Moving around in the viewports is insanely easy–you just hold right click, then use WASD. If you’re in Perspective mode, you’ll fly around like in Hammer. If you’re in any 2d mode, you’ll whiz around 2d style. Space doesn’t do anything that I can tell. To stop whizzing, just let go of right click, but be careful, because then WASD become hot keys. Something that’s really nifty is that if you press tab, you automatically switch between the Move, Rotate, and Scale tools which is great for on the fly manipulation.
When you start trying to make basic stuff such as a room you’ll notice that Spark Editor works in grids a lot–which should make a lot of you happy. Since there’s no form of measurement that I have found aside from grid units themselves (and considering I have not yet measured how tall the player prop is), it’s very important to create a ground plane, and then right off the bat place down a player prop so you know exactly how big everything is. The editor also tries to aid you in creating things in whatever direction you’re trying to head–for instance, the image shows me trying to create something on a horizontal axis (not sure whether it’s X or Z, to be honest).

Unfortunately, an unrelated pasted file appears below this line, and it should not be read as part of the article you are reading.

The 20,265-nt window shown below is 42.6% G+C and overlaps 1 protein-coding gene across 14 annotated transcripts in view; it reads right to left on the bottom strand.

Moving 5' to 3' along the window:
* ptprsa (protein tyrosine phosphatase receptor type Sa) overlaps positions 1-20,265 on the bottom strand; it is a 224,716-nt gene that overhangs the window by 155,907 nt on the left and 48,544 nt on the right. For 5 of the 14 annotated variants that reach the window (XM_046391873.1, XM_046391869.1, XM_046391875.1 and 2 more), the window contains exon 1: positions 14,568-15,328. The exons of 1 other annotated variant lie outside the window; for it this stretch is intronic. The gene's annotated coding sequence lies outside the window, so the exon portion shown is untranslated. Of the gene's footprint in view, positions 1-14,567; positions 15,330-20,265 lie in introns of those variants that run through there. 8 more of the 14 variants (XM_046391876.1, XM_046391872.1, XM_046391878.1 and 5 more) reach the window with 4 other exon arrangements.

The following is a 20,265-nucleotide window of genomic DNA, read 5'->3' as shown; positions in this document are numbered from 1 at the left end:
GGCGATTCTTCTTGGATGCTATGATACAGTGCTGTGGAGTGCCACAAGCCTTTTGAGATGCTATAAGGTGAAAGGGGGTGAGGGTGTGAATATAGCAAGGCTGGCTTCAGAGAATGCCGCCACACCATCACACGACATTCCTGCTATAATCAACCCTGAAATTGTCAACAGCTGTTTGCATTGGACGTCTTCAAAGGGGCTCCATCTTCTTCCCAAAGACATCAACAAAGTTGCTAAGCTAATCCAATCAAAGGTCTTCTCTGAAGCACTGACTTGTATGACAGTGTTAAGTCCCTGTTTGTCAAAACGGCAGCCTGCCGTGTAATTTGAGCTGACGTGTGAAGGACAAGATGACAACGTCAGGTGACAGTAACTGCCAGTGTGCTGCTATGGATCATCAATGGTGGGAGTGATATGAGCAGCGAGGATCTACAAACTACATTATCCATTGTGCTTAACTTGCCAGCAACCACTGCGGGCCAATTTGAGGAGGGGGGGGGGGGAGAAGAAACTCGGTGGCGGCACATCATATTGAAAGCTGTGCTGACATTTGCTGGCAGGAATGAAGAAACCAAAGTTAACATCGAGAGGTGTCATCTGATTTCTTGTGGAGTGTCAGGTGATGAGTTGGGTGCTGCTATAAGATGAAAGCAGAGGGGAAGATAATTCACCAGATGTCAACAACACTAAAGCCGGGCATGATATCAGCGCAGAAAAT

If I chose a point on this grid, I could create a rectangle from one point to another to make a wall, or draw a line to make a special shape and make a face out of that (yep, you can have weird faces!). Something else that can be simultaneously nifty and annoying is that when you create a rectangle or line and turn away from the current plane, either the directional axes will pop up that you can follow and align to, or the plane of whatever nearby polygons/faces/etc. you have created. Most of the time it works brilliantly–sometimes, it gets a little wonky and you’ll find yourself reaching through space or making random diagonals. However, a little repositioning in Perspective mode (or simply using 2d viewports) is all it takes–or you can press Shift to preserve the current grid and work on that exact plane, if you wanted! If you want to completely disregard planes, press Alt.